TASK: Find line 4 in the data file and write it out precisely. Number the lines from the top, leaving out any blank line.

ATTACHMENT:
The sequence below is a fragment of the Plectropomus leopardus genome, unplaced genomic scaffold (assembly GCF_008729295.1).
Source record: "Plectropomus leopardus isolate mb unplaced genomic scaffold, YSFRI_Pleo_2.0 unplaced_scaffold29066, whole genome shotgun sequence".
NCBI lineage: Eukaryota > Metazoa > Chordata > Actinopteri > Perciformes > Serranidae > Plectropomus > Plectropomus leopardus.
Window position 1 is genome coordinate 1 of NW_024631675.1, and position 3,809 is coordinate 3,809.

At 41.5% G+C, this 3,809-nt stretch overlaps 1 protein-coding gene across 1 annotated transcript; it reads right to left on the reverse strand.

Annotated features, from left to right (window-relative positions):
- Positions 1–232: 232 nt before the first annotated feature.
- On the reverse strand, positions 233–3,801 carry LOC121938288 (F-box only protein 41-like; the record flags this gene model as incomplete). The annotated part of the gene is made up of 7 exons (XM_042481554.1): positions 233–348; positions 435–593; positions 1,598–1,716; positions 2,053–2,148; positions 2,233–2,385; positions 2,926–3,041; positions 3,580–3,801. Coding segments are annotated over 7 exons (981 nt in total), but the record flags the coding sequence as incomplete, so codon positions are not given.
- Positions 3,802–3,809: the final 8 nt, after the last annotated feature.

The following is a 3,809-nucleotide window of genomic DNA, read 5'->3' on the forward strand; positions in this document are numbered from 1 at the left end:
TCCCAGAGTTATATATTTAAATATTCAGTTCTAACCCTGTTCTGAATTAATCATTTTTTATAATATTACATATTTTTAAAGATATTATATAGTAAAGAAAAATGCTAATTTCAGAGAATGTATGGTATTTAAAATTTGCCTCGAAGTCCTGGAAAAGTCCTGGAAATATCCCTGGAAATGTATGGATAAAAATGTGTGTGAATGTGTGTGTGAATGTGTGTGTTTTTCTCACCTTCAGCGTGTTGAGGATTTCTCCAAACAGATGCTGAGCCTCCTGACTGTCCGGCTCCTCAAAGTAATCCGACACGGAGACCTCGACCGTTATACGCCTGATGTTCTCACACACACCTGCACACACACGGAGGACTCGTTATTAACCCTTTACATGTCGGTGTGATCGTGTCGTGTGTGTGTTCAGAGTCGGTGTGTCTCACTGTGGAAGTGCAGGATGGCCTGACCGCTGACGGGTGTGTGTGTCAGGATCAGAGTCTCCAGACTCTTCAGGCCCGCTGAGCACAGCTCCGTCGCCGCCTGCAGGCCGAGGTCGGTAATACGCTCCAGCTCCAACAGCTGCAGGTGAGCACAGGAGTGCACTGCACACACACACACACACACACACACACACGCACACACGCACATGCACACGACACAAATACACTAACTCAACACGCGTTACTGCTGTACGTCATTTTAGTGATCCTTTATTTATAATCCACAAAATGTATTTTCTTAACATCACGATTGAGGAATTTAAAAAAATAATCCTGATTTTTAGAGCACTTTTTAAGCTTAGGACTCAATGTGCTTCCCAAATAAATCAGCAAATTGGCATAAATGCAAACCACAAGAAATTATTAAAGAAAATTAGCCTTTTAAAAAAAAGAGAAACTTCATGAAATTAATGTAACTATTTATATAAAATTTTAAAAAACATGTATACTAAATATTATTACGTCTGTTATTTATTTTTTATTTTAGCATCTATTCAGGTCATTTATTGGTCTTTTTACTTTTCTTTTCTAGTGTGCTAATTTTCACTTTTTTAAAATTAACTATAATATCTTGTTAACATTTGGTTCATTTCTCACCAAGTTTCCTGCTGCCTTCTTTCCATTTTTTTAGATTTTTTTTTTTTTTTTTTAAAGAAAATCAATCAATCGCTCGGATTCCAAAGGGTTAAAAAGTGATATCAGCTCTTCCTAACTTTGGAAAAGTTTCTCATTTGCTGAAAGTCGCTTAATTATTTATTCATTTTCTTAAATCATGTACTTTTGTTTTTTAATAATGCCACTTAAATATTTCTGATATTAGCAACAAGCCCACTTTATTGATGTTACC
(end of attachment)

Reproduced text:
Window position 1 is genome coordinate 1 of NW_024631675.1, and position 3,809 is coordinate 3,809.